Give us a real ‘man of the people’ at the helm

Friday December 14 2012

Chinua Achebe’s A Man of The People might as well have been written with Kenya in mind — it describes the Kenyan situation almost perfectly. Photo/File

The world’s daredevils, doers and delinquents share one thing in common — courage. Whether they are politicians, writers, scholars or mountain climbers, it has been said that they are all driven “to a life of constant stimulation and risk taking” that demands tenacious courage.

Some of them have been refined, sophisticated and elitist. Others have been gruff and brisk in their manner. Some have been controversial, mean and unsmiling; with the austere demeanour of unappeasable warriors of justice. Others have been polished, friendly and affable. Indeed, great men and women who have shaken the world have come in all shapes and sizes.

However, it is probably writers who have left us most amazed or bewildered. Whether it’s William Shakespeare, the beloved bard of Avon, or Dante Alighieri or even Vladimir Nabokov, writers have taken the world by storm.

They have conquered the world, not by the power of the sword but by the power of lyrical pens and haunting, even devastating prose that shook nations.

One of Africa’s greatest shakers and movers is the Nigerian writer Chinua Achebe, known for his ever-green novels. However, as far as African politics is concerned, Achebe’s searing novel, A Man of the People, has no equal. As we gear up for the next elections, the absurdity, irony and grit of it all have already been captured in A Man of the People.

Achebe conjures up Odili Samalu, the protagonist as an ordinary, financially struggling young man who teaches at Anata Grammar School. The antagonist is Chief Nanga, the Minister for Culture, who rose from a humble beginning as a school teacher to the height of power and opulence.


Like our Kenyan politicians, Chief Nanga has an ego the size of China and an annoying sense of entitlement. Everything revolves around him! Personal interests trump national interests any time.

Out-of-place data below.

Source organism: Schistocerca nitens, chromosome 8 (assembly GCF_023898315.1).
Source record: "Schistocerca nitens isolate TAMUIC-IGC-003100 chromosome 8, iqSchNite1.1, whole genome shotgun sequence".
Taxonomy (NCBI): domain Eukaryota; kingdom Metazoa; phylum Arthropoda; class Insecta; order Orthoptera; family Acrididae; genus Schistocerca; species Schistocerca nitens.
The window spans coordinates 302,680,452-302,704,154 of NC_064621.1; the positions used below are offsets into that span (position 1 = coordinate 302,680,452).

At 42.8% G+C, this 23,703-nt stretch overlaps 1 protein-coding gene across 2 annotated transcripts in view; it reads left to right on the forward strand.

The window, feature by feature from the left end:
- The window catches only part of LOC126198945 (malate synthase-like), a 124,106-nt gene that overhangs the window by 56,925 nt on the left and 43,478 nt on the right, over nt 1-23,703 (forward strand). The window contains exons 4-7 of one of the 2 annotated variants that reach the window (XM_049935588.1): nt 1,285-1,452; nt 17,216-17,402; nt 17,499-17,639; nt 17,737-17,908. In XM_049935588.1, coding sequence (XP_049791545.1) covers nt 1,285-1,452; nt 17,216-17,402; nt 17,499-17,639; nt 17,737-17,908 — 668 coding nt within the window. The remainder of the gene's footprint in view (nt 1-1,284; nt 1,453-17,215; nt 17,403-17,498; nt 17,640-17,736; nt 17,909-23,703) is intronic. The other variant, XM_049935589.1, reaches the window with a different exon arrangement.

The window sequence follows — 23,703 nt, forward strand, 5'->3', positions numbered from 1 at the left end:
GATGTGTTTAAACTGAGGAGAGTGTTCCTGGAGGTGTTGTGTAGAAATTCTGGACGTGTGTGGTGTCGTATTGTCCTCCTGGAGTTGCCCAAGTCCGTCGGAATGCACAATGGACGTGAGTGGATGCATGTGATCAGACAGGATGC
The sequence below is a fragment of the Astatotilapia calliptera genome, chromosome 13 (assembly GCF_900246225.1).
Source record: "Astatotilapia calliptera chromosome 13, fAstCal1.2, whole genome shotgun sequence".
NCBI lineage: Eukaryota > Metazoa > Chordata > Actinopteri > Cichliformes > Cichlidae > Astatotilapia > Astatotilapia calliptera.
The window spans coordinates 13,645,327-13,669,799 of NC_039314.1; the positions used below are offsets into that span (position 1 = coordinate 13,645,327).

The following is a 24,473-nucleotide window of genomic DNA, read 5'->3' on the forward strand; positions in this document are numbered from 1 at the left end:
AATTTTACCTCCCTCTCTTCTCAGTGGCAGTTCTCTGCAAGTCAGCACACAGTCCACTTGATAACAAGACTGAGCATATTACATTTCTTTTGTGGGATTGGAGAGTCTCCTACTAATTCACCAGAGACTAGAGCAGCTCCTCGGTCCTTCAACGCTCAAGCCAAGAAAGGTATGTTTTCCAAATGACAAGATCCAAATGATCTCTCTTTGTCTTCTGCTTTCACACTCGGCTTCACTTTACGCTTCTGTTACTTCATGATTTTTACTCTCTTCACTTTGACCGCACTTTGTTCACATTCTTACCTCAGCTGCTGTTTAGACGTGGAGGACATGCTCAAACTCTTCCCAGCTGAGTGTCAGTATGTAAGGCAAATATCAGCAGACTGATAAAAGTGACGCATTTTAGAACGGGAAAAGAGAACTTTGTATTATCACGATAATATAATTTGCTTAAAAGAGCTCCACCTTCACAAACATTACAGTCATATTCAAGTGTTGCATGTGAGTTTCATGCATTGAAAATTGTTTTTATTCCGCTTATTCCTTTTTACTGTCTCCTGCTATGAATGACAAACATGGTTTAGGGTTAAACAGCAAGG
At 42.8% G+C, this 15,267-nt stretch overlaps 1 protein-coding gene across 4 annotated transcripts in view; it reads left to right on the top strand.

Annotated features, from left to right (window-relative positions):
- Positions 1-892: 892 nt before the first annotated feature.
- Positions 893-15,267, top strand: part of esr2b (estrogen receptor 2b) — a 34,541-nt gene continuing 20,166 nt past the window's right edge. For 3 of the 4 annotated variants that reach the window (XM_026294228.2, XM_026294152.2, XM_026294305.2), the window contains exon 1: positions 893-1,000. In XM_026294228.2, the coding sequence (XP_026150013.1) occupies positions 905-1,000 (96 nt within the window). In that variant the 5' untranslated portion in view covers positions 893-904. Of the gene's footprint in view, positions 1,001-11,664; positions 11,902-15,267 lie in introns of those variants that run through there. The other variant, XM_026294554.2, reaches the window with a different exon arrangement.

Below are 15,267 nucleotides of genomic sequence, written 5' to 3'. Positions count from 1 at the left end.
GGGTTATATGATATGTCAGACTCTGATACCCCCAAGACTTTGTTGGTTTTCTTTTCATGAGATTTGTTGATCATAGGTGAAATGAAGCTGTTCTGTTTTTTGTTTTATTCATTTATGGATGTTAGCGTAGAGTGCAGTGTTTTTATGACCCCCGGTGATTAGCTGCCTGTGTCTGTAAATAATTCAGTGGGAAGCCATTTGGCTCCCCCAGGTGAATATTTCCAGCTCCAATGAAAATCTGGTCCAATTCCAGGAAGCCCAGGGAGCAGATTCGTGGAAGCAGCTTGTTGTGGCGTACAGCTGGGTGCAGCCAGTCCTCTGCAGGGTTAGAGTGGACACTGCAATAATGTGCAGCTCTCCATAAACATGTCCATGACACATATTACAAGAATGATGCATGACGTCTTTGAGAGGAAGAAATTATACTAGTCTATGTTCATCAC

The conflict between Chief Nanga and Odili starts when the minister makes an official visit to Anata Grammar School, the school where he taught during his early career as a teacher before he became a politician. Odili, a teacher at the school, is annoyed by the ensuing celebration by the illiterate masses, who must set aside time from their miserable, poor lives to entertain Chief Nanga.

Odili complains, “As I stood in one corner of that vast tumult waiting for the arrival of the minister I felt intense bitterness welling up in my mouth. Here were silly, ignorant villagers dancing themselves lame and waiting to blow off their gunpowder in honour of one of those who had started the country off down the slopes of inflation. I wished for a miracle, for a voice of thunder, to hush this ridiculous festival and tell the poor contemptible people one or two truths. But of course it would be quite useless.”

Kenya by description

The situation described could as well be in Kenya. We celebrate the same people who have overseen the plunder of public funds under their watch from one mega-scandal to another. We show up at their public rallies, shout ourselves hoarse and clap for them until our palms ache as if we have no brains of our own.

There will probably be no day we even ask them any hard questions, especially if they are “our people,” that is, from our ethnic communities.

In A Man of the People, Chief Nanga knew how to exploit minor loyalties like clan and community (read tribe) identities to maintain a firm grip on power.

Kenyan politicians are masterful at this. In this deal-making season of pre-election coalitions, one would be forgiven to think entire ethnic blocks belong to certain politicians.

They trade with us as one does with goods at the market – and some of us enjoy the transactions! From their own confessions, when one is asked what they are bringing on the table of a pre-election pact – that means tribe. Entire tribes are up for grabs and on sale! The assumption is that we do not care about issues but tribal identities.

And like Chief Nanga, they do it so “innocently,” with irresistible charm and heavenly eloquence (especially quoting Holy Scriptures) — sometimes we rarely see the diabolic personal interests behind it all — perfectly disguised as “national interests.”

Odili is also drawn by Chief Nanga’s charm. He observes, “The man was still as handsome and youthful-looking as ever — there was no doubt about that … The minister had a jovial word for every one. You could never think — looking at him now — that his smile was anything but genuine. It seemed bloodyminded to be sceptical.” No wonder, Chief Nanga claimed, when he spoke in perfect pidgin English like ordinary Nigerians, that he represented the “grassroots” and that he was “A Man of the People.”

This is the same dubious claim our politicians make, that they represent ordinary Kenyans and that they understand all our struggles. As we go into electioneering, we must clearly see behind the big rallies, the coloured caps and T-shirts to what these political leaders really stand for.

And we must be vigilant to differentiate between personal and national interests — and firmly reject the former. We need a real “Man of the People” for a president — one who has vision, focus and can offer meaningful solutions to the millions of struggling Kenyans.

The writer is the CEO of Phoenix Publishers. [email protected]